To view a quick 4-minute review of our mission, which is also our Christmas card and ‘Happy New Year’ card for this year, please click on the ‘Play’ button (white triangle) in the next picture below.
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If you are interested in more details about the mission, you are welcome to scan through the rest of the website.
Merry Christmas and Happy New Year!
[A report on her Hungarian mission delivered at the Dimple Dell Park Ward in Sandy, Utah on October 14, 2012]
I am happy to be able to report on our experiences in the Hungarian Budapest Mission. It was one of the greatest opportunities of my life. I absolutely loved our mission. I have gained many insights into how one can have happiness, strong testimonies, charity, sacrifice and church service, with so little in the way of material things. Some of the Hungarian members sacrifice so much just to get to Church; many times some of them cannot even afford the bus fare to go. They also have to travel 13 hours to Freiberg, Germany to attend the temple.
We had a Young Adult who actually did his own genealogy, coming up with 120 family names to take to the temple. There were few cars owned by members of each of the Branches we served in, and our car was very well used for many situations.
As you know, the Hungarians have a sad history of often being occupied by invading countries. They are still trying to overcome the damage of the Nazi German occupation and then the Russian’s control of their country for over 50 years, which just ended in 1990.
We were recently asked if we felt safe in Hungary.Read More»
[A report on his Hungarian mission delivered at the Dimple Dell Park Ward in Sandy, Utah on October 14, 2012]
When we arrived in Budapest, we were met at the airport by the Mission President and his wife, President and Sister Baughman. We spent the first night sleeping at the mission home. The next day, we met with the mission president who gave us our assignments; and we rented a car from the mission. We then packed the car with our luggage, and using a map and our GPS headed for our new home in Szombathely, Hungary. This was a city of about 200,000 people that was located three hours away from Budapest, and just fifteen minutes from the Austrian border.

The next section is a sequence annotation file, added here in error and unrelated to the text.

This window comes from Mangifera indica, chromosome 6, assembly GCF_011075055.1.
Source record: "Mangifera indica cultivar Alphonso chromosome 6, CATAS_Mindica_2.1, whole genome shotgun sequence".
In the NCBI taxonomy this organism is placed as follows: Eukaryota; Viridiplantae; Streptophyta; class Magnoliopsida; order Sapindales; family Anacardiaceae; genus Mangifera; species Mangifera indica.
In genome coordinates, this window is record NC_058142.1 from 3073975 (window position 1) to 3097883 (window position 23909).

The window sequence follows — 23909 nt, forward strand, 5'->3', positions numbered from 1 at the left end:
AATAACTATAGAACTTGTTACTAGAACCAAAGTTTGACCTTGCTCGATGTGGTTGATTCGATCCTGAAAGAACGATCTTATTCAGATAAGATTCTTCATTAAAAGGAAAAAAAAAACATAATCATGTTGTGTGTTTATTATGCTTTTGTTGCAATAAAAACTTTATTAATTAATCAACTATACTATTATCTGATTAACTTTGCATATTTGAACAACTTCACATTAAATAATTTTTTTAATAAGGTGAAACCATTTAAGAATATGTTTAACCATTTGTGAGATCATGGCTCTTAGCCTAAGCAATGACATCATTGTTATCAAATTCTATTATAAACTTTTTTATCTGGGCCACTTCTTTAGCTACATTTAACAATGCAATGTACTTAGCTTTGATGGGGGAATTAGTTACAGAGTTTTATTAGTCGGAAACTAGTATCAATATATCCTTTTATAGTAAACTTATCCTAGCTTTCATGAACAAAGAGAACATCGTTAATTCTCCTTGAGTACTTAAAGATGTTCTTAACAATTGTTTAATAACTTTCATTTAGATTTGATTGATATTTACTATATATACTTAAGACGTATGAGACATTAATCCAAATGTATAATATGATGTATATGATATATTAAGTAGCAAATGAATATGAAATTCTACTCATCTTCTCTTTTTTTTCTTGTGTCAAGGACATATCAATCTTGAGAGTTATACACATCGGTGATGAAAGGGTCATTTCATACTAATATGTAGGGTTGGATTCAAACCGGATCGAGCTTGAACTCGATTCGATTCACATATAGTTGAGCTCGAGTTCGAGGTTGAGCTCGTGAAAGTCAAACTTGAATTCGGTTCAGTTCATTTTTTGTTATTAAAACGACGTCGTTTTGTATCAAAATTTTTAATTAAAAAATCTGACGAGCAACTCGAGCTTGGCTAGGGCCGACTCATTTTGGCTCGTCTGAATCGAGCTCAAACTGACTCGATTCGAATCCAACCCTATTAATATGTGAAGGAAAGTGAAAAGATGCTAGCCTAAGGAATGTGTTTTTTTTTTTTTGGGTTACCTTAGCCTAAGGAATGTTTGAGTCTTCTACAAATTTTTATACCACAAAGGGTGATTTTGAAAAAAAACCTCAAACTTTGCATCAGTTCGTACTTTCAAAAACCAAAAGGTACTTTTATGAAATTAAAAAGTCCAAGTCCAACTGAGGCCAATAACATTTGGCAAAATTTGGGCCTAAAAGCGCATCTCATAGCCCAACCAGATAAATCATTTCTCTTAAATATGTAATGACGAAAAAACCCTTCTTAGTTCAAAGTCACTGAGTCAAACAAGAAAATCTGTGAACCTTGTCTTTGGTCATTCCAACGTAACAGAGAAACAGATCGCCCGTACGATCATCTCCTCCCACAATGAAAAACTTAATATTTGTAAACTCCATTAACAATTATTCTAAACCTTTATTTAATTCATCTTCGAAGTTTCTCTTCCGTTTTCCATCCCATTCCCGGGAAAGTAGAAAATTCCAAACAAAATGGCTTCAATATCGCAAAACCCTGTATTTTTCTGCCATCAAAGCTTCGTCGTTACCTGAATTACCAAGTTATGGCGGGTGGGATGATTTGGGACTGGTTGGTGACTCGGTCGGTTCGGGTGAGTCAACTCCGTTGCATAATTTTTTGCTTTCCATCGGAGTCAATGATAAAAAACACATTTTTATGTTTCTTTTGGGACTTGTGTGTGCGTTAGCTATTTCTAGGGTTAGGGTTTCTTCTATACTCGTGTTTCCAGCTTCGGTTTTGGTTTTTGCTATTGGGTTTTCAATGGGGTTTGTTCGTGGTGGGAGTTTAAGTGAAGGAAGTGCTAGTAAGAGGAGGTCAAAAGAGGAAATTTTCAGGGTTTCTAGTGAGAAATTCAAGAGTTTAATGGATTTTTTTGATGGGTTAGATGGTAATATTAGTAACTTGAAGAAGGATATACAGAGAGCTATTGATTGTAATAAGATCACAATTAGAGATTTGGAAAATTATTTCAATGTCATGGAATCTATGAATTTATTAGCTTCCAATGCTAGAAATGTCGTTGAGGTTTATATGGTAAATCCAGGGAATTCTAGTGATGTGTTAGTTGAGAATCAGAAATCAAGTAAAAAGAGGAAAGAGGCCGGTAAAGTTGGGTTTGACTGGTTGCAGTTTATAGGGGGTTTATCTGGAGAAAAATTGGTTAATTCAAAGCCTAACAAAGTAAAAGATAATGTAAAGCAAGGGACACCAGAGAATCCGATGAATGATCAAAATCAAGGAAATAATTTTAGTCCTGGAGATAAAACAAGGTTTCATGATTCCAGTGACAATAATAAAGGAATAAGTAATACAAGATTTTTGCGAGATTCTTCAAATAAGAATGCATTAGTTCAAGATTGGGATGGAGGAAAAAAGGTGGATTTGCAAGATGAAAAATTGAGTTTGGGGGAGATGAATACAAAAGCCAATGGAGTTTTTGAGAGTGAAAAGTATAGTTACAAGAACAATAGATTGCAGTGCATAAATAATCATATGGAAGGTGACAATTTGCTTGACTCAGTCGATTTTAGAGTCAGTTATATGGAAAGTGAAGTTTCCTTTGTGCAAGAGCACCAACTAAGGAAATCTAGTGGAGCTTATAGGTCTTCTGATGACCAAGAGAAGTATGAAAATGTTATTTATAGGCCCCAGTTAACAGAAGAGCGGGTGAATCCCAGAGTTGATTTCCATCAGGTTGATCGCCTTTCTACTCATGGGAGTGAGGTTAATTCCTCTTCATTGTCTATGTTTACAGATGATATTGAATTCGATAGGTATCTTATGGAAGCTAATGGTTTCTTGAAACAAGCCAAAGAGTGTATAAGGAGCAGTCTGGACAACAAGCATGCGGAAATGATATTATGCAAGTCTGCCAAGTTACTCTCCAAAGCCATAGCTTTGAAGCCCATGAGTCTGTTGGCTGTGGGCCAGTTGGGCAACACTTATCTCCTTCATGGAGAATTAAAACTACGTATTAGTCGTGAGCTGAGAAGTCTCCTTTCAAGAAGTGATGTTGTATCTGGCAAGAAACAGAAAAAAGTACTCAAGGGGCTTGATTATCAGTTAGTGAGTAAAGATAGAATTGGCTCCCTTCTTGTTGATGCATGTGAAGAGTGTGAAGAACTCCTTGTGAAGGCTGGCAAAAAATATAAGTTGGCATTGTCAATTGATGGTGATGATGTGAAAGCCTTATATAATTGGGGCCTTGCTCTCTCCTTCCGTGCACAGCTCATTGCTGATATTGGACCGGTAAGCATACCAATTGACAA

Our mission was truly a life enriching experience, at least partially because we were able to live in Hungary for 18 months. Sister Bailey and I learned enough Hungarian to say prayers in meetings, greet people, hold simple conversations, and to shop for groceries, gas and other items.
All of our church meetings were in Hungarian. The first Sacrament Meeting we attended, we were expected to share our testimonies in Hungarian – which we were able to do. However, when we gave talks in Sacrament Meetings, which was about once a month in a branch somewhere in Hungary, we would use a translator.
The Church in Hungary
The Hungary Budapest Mission was created only 22 years ago. The mission now has about 100 missionaries, and around 150 baptisms per year. While on our mission, we were closely involved with 14 convert baptisms. Each one was unique, and each one was a special experience.
The Church in Hungary continues to grow, and now has about 5,000 members. Although Hungary has one Stake and six wards, most of the LDS congregations in Hungary are smaller branches, usually ranging from 20 to 60 people. But they could be much smaller. Our last Sacrament Meeting speaking assignment was in a new unit that had only two investigators, and four missionaries present on the day we spoke.
We spent much time working with many of the Young Single Adults in Hungary.Read More»
On August 19, 2012, we boarded a Lufthansa plane in Trieste, and flew to Munich in Germany.
We were surprised that the plane had propellers, and that the airplane mechanic rode out to the plane on a girl’s pink bicycle.
We then boarded a United Airlines flight to Chicago, where we cleared customs and then boarded a United Airlines flight to Salt Lake City. We only had to clear customs with two large bags because we accidently left two at the Mission Home in Budapest. Earlier in the year (when it started getting warmer in Hungary), we sent one bag with Maja, and two bags with Laura and Derek.
The Olympics had just ended in England, and we saw the Russian basketball team before leaving Munich. Are they that big, and is Brenda that small?
We arrived in Salt Lake City at 8:30 pm, where we were met by James, Garett, Rob, Chad, Amelia and Carlin. It was a great homecoming. I guess this means that the mission (and the blog) is finished.